Canada's 2012 Budget Focuses on Industry-Led R&D

With a new approach to supporting innovation by pursing business-led initiatives focused on better meeting private sector needs, Minister of Finance Jim Flaherty presented Canada’s Economic Action Plan 2012, providing $1.1 billion CAD ($1.1 billion USD) over five years for direct R&D support. The budget also includes $500 million CAD ($502 million USD) to increase private sector investments in early stage risk capital and support the creation of large-scale venture capital funds led by the private sector.

START Program to Accelerate SBIR Funded Projects in Massachusetts

A new program launched in Massachusetts will help companies commercialize technologies developed under the Small Business Innovation Research (SBIR) program by picking up where Phase II of the program leaves off, providing financial support, coaching and introductions to potential investors. The Massachusetts Technology Development Corporation will initiate the program with $6 million over the next three years. The START program is aimed at helping companies transition from SBIR Phase II contracts, which fund technology development, to the commercialization stage, during which time companies typically rely on private sector funding. MTDC says a lack of private funding is impairing more technologies from coming to market and the START program will fill this gap by paying for patents, building prototypes, performing market research, and writing fundable business plans. The program consists of three stages over three years beginning with stage I grants of $100,000 each for 10 applicants who have won SBIR Phase II contracts. Based on the progress demonstrated over the first year, an additional stage II grant of up to $200,000 will be awarded to five of the most promising companies. At the end of the second year, two companies will be chosen for a $500,000 investment based on growth potential. The process will be renewed annually. More information about the START program is available at:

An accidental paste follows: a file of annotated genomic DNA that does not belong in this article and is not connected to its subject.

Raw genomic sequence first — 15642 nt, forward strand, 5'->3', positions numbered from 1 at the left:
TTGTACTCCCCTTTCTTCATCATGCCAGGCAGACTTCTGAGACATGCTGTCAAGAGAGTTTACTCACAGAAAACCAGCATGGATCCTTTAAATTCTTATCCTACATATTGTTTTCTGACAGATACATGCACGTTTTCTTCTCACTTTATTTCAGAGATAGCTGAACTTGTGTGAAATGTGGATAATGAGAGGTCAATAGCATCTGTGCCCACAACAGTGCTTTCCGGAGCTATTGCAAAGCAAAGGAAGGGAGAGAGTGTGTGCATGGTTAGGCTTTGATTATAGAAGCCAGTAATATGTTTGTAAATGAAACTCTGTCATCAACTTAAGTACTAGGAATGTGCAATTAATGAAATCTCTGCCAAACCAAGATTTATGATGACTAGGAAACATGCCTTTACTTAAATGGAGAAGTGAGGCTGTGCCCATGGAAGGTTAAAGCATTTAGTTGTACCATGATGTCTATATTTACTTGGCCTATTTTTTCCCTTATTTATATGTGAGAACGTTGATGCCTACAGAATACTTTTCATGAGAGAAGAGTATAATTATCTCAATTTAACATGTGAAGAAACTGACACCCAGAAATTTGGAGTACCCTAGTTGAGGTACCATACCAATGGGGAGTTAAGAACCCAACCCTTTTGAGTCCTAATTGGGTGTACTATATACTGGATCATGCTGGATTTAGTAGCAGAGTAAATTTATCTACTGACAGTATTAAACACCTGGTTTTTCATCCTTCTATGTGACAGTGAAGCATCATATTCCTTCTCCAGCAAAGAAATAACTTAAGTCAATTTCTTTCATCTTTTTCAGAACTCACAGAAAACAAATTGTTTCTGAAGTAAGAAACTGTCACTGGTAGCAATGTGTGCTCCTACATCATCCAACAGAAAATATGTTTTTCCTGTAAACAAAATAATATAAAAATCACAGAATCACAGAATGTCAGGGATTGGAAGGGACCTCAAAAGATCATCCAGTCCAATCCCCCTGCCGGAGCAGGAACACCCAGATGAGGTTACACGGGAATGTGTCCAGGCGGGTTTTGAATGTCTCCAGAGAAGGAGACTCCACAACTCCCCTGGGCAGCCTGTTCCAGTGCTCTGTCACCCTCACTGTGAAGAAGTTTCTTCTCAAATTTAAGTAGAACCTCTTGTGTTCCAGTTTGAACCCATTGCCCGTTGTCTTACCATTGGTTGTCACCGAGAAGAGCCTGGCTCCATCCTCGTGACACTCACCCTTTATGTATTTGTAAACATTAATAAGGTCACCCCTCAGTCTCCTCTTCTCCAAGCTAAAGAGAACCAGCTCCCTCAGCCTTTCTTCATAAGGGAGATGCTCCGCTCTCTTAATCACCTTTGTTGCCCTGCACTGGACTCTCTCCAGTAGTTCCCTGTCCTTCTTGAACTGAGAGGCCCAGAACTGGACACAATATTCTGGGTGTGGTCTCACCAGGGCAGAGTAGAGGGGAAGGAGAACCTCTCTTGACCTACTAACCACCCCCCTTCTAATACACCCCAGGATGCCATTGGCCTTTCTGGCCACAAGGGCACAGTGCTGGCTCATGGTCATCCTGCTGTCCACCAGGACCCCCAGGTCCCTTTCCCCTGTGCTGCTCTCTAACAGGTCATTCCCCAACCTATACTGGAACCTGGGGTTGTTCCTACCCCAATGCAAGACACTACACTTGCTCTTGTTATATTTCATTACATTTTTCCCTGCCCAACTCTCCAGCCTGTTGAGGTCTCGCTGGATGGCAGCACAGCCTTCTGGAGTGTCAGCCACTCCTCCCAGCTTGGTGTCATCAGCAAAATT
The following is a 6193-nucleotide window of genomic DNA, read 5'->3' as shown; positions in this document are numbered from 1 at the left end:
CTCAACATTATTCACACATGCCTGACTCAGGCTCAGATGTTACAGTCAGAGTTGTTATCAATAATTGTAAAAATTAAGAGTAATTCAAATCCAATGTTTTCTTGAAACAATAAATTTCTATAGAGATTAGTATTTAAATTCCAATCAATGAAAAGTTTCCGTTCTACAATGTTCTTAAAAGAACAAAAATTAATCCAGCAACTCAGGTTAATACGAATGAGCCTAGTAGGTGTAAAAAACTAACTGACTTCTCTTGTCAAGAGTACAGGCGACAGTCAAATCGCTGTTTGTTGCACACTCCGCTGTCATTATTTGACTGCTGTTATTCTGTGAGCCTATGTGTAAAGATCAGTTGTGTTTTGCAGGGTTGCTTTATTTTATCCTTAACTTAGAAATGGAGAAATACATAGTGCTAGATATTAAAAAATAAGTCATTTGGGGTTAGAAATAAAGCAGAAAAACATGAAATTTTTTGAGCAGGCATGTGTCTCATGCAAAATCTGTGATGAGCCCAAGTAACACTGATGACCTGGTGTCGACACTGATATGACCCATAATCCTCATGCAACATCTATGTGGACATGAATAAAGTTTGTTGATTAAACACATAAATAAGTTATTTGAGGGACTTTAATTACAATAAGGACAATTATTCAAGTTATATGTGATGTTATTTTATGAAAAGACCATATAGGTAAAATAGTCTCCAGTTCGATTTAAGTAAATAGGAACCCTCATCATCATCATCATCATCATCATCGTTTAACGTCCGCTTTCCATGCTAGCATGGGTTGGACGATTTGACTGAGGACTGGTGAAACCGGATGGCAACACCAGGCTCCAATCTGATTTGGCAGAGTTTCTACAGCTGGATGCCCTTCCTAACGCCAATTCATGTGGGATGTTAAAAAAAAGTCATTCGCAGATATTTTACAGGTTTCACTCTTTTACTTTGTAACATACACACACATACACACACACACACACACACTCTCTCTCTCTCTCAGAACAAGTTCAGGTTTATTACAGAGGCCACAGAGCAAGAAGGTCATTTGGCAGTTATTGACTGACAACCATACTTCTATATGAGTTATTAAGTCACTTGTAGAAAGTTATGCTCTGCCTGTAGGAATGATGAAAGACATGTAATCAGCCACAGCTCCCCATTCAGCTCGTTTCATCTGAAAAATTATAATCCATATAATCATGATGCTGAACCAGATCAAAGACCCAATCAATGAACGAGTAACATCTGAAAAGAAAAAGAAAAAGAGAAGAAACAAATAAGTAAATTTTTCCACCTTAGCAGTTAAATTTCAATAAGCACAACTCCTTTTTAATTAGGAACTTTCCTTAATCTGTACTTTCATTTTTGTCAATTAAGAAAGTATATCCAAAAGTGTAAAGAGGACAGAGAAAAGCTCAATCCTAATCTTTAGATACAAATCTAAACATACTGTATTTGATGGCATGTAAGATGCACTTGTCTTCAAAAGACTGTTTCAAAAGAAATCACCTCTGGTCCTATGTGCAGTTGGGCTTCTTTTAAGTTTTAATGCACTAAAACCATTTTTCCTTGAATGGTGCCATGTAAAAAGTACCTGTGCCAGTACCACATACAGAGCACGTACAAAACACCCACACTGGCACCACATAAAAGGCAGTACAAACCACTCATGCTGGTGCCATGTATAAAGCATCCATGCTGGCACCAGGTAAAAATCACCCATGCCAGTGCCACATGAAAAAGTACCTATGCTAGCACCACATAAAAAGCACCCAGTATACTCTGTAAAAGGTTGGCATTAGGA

New Federal, University Agreements Established to Encourage Industry-Sponsored Research

Innovative companies involved in commercializing research with universities and federal agencies often cite complicated contracts and uncertainty surrounding the process as a barrier to bringing more technologies to the marketplace. In an effort to remove some of those hurdles, two new initiatives recently were announced from the University of Minnesota (UM) and the Department of Energy (DOE).

Cleveland Clinic Innovations Receives Unexpected $10M Donation

West Virginia coal-mining and farming businessman James C. Justice II confirmed a $10 million donation to Cleveland Clinic Innovations this week, according to an article in the Cleveland Plain Dealer. The gift will be used to establish a chair in medical innovation, to fund patent applications and to provide space and seed funding to early stage businesses. Inspired by the move, Cleveland Clinic Innovations Chairman Thomas Graham announced that he will contribute an additional $1 million for patent applications.